|System: PS3, Xbox 360|
|Dev: BackBone Entertainment/Konami|
|Release: December 14, 2010|
|Players: 1-4 (local) 2-6 (online)|
|Screen Resolution: 480p||Fantasy Violence|
by Amanda L. Kondolojy
X-Men: The Arcade Game isn't exactly on the shortlist of the greatest coin-op arcade games of all time. However, it was definitely a staple in most modern arcades during the mid-nineties, and most people I know who frequented arcades during this period have some recollection of this game. With plenty of fun co-op levels, a ridiculously simple story (even by X-Men standards), and bright pixel-based visuals, X-Men was certainly one of the games that epitomized the arcade experience in its waning years.
Though the game was certainly fun (and I wasted more than a few quarters on it when I was a young arcade-going girl), I never really thought about X-Men after all the arcades vanished. The game was just one of those titles that, while fun, wasn't all that memorable. And for better or for worse, that's pretty much how I feel about the re-release of X-Men Arcade. Though there is plenty of fun to be had with this title, if you are looking for something other than a quick hit of nostalgia, you'll likely be disappointed.
The preserved arcade format is certainly fun, but the biggest complaint I have with X-Men Arcade is its lack of new content. Though the original material from the arcade game is itself enough for retro fans, it would have been nice if some bonus levels or unlockable characters were included (a la Castlevania: Harmony of Despair) to keep players engrossed in the game for more than thirty minutes at a time. As it is, those who only have a passing interesting in either the X-Men franchise or old-school arcade games will probably only play this game through once or twice, as there is nothing to really "do" in the game if you don't like beating the same old bosses over and over again.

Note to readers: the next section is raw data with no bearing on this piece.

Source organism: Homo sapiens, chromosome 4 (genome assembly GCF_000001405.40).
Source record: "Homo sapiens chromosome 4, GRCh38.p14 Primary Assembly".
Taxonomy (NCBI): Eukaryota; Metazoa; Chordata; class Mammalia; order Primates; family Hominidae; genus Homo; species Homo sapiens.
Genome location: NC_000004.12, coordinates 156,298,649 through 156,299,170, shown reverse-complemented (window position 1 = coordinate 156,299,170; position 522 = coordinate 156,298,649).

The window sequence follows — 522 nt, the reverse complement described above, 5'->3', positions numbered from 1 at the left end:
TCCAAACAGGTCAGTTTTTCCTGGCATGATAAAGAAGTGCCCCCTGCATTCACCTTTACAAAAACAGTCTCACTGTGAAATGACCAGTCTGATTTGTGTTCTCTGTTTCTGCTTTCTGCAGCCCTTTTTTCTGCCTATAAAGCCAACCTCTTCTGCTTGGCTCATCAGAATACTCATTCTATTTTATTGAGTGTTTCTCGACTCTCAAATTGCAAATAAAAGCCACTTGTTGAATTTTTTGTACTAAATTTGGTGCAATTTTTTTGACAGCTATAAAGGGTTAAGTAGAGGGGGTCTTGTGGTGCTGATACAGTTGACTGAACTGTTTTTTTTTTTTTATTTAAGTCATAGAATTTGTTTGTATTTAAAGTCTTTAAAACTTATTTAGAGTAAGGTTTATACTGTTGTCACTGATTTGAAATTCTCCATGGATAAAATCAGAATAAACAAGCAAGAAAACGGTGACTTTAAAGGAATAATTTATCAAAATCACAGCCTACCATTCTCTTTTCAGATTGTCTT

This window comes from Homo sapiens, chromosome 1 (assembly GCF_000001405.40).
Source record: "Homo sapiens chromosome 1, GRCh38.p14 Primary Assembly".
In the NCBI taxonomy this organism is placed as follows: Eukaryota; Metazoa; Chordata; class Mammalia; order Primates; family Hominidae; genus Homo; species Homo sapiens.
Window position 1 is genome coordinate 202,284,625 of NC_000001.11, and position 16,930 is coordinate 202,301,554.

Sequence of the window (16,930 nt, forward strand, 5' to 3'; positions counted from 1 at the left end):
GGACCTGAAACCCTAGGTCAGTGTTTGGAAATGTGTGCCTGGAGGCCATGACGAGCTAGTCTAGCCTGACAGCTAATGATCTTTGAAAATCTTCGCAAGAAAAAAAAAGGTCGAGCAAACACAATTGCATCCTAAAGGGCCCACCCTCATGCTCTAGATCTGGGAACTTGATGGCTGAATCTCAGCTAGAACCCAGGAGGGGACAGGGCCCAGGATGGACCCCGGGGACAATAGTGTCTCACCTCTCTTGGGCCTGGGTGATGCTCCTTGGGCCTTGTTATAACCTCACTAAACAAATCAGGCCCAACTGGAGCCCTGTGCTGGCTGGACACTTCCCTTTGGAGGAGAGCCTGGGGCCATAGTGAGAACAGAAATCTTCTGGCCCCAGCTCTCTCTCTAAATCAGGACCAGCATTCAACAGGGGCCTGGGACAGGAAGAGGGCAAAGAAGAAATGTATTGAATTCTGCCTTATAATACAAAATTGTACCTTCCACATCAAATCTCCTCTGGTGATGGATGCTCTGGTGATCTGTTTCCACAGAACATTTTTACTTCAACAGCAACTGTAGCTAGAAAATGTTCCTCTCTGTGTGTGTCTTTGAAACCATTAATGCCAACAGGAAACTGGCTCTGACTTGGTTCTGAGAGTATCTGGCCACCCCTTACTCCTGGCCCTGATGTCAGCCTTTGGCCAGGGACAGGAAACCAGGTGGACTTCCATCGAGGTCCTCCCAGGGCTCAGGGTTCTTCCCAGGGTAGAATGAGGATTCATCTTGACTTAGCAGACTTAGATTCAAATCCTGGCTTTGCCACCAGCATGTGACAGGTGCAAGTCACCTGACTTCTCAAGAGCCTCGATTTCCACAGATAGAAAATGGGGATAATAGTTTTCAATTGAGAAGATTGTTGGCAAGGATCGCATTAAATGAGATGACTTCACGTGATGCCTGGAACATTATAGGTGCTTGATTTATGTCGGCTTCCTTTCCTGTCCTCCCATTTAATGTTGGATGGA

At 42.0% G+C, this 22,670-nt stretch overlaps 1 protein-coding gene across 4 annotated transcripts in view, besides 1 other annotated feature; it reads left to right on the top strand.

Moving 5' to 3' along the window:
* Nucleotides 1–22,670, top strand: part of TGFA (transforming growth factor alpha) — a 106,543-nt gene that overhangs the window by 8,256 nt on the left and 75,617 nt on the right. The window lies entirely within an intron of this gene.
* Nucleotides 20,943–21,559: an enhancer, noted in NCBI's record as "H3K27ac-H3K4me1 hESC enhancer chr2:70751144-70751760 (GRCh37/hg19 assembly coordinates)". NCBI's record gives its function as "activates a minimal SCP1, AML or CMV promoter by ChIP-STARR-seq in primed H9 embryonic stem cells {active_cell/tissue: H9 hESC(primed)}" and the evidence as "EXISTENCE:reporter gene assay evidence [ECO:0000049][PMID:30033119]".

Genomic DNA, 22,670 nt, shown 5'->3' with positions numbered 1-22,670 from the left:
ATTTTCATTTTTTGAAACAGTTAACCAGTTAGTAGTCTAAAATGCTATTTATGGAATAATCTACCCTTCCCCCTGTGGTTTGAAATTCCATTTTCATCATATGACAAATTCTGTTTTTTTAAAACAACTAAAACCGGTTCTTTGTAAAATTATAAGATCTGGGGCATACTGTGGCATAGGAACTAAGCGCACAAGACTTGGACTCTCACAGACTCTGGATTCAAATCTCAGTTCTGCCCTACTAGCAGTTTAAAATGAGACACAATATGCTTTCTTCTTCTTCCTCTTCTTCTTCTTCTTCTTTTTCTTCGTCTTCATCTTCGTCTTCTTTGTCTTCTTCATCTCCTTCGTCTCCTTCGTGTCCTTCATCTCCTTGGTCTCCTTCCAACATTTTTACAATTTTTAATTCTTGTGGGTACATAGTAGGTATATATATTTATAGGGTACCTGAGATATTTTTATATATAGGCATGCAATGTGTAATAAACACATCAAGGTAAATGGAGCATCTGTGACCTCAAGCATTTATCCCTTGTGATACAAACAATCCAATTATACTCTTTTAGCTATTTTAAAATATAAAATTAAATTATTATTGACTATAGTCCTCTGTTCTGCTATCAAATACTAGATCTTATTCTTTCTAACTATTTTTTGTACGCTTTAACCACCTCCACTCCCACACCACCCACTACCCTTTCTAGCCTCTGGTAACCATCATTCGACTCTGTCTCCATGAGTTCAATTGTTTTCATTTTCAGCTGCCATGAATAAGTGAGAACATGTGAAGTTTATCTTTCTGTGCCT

This issue is exacerbated by the game's extremely short playtime. Playing the game co-op with friends is fun, but you can expect to blast through the entire game in an hour or less. This isn't necessarily a bad thing if you like the arcade format, but if you are expecting some deep or great adventure, you'll be disappointed with this title's offerings. The game's playtime is a little longer if you decide to go for it solo, but the game doesn't really give you any incentive to do so.
Visually, the game doesn't impress either. The game's look has remained essentially unchanged since the 1990's, which is good if you can't get enough of simple pixel-based animations, but it would have been nice if they could have given the game a bit of an HD makeover and given characters and environments an extra splash of detail. The only component of the visuals that has been changed is the character boxes, which now have a nice silvery shine to them. Oh, and there are also some new menu screens, but those are hardly of any consequence.
Much like the visuals, the audio hasn't changed since the game's original arcade days, which means you'll be getting a ton of repetitive arcade-style music and some really horrible voiceovers. Of course, if you're like me, the awful voiceover does have a certain charm to it, but I'm assuming I'm probably in the minority with that one.
X-Men Arcade is a great game if you are looking to fill a nostalgic gap in your arcade library. It's a fun throwback to the days when co-op beat-em-ups brought friends together and drained pockets heavy with quarters. However, if you have never played it before, your mileage may vary quite considerably, as the game has not aged well. By today's standards, the design is archaic, the gameplay is repetitive, and the sound is terrible. However, X-Men Arcade does make for a fun online experience, and if you are willing to forgive some of its technical flaws in the name of retro glory, what you'll find is a worthwhile, if ultimately too brief, experience.
Amanda L. Kondolojy
CCC Senior Contributing Writer